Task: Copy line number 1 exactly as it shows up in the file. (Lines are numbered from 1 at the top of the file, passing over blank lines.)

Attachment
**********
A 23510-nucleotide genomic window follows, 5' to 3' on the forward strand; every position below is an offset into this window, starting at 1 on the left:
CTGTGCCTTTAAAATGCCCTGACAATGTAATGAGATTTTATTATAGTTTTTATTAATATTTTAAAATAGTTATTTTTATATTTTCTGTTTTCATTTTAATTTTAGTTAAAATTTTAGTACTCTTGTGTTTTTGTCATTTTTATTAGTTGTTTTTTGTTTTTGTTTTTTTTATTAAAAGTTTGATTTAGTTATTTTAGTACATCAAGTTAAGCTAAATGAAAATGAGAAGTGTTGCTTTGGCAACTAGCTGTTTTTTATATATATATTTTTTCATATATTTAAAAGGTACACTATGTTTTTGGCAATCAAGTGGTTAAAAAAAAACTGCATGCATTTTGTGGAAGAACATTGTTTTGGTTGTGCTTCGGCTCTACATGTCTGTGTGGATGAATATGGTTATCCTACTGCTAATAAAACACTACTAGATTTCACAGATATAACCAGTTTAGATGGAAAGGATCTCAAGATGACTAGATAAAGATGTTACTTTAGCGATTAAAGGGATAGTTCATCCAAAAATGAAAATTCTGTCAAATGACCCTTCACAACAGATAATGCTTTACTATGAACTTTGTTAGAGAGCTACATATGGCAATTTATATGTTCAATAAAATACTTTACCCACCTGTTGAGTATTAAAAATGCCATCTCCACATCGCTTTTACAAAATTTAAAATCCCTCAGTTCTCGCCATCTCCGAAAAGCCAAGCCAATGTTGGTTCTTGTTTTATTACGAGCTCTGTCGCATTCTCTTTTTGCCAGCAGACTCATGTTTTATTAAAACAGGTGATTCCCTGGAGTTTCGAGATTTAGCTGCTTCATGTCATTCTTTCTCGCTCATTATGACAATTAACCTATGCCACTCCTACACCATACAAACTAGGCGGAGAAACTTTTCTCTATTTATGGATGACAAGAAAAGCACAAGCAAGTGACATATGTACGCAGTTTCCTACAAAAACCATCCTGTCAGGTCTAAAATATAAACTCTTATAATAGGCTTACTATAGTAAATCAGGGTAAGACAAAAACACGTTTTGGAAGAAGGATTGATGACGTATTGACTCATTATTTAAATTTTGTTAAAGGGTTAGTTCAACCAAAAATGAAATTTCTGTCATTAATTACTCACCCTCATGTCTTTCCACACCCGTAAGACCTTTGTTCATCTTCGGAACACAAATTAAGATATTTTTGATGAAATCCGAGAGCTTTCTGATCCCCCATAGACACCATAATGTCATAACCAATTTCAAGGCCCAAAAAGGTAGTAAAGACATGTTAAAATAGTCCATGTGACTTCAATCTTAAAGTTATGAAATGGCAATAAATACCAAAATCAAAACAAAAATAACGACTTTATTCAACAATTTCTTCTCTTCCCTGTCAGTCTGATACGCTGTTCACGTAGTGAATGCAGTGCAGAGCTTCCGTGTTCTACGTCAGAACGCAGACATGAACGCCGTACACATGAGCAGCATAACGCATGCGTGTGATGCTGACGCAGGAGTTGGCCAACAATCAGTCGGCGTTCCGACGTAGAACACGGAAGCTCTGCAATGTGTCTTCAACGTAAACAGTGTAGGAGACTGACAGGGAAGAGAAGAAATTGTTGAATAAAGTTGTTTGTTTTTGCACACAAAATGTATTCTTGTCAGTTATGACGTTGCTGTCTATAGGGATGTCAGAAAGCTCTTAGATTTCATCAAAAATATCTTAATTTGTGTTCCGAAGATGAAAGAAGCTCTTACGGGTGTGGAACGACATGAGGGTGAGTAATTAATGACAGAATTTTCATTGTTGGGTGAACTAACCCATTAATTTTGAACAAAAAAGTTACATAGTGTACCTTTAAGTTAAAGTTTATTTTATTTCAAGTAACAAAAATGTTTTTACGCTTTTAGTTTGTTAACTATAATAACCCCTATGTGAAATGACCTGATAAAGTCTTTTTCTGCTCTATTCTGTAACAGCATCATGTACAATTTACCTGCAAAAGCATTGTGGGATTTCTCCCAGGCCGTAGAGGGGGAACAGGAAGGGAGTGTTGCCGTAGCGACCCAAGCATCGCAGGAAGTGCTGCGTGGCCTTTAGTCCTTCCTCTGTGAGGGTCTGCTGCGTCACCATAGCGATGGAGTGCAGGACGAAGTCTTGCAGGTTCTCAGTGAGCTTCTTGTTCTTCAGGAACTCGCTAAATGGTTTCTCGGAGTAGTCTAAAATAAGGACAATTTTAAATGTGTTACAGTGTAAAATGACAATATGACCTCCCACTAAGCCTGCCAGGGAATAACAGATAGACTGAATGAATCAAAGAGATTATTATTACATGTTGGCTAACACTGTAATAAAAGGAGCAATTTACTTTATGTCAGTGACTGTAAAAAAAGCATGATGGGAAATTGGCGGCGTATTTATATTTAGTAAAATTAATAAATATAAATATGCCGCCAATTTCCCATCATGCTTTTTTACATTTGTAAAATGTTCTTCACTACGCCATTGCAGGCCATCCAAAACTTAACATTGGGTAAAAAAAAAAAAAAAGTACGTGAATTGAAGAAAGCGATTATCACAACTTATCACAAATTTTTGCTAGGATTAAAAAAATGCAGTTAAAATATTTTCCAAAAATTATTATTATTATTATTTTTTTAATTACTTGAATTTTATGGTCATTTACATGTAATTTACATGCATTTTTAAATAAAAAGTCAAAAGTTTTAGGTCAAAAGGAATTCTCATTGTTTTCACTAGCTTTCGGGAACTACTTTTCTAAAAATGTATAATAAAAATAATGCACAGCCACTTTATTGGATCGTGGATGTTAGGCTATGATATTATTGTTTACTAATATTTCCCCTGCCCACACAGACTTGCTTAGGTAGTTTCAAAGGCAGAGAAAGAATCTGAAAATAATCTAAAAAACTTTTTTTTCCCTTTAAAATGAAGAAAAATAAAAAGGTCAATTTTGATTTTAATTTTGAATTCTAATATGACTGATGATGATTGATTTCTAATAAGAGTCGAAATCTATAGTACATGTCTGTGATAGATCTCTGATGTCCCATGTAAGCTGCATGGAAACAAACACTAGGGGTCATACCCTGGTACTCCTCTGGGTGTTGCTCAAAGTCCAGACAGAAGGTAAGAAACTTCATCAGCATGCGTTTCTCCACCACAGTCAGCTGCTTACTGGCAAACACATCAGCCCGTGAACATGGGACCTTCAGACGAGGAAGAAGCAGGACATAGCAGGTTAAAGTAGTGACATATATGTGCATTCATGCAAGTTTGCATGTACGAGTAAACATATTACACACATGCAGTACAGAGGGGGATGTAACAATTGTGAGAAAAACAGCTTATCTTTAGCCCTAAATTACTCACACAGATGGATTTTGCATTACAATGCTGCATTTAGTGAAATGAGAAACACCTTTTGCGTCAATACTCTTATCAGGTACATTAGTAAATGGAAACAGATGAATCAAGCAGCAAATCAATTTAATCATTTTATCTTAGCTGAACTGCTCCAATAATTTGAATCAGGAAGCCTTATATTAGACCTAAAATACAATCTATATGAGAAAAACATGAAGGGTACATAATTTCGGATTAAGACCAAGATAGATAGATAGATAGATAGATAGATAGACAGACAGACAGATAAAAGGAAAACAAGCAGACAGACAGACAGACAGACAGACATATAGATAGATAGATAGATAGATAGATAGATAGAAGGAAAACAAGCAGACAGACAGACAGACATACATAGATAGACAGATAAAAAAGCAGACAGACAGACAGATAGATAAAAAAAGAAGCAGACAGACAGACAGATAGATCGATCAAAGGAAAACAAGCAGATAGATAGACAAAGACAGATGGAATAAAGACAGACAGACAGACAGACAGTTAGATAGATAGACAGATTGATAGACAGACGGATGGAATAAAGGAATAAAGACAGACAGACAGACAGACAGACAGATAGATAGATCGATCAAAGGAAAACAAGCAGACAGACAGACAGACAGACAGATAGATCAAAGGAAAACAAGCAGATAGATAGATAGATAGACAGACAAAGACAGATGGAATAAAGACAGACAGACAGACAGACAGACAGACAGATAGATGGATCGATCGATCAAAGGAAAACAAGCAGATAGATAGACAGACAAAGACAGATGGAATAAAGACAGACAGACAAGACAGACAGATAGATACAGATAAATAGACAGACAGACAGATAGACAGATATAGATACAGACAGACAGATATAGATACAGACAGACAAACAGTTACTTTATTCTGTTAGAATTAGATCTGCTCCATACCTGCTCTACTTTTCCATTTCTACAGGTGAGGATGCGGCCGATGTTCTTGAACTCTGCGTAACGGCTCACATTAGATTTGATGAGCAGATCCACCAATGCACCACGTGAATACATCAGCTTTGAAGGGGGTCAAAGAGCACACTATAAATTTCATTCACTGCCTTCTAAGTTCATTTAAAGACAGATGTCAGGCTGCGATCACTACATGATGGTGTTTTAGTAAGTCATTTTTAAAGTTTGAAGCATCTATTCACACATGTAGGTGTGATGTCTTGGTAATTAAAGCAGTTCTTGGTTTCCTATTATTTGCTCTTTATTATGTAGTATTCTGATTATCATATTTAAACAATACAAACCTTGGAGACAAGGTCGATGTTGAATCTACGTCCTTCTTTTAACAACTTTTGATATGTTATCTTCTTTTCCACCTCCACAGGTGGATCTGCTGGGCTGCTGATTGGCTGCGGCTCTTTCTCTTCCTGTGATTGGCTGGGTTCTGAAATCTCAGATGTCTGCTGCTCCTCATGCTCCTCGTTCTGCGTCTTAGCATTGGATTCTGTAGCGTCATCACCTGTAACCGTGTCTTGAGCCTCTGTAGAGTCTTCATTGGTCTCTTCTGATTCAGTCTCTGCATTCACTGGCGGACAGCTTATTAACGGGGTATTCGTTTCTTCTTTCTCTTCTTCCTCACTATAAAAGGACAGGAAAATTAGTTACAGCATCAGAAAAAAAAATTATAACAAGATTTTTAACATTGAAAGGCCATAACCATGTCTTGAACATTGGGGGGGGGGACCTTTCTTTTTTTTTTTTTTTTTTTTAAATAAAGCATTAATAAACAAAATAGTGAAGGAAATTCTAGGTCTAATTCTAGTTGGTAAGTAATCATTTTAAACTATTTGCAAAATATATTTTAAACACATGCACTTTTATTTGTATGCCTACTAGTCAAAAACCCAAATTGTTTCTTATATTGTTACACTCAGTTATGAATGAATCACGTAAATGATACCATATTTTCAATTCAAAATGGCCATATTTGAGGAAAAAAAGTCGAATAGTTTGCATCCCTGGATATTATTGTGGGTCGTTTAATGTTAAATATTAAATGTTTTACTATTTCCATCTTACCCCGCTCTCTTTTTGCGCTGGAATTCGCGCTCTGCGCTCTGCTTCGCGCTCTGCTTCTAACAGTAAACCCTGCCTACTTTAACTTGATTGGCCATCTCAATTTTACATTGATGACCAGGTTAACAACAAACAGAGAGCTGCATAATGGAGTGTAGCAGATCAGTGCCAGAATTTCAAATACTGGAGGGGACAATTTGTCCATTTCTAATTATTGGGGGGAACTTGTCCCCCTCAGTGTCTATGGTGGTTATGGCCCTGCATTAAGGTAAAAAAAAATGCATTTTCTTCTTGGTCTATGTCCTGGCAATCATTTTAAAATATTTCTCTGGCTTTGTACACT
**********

A 23510-nucleotide genomic window follows, 5' to 3' on the forward strand; every position below is an offset into this window, starting at 1 on the left: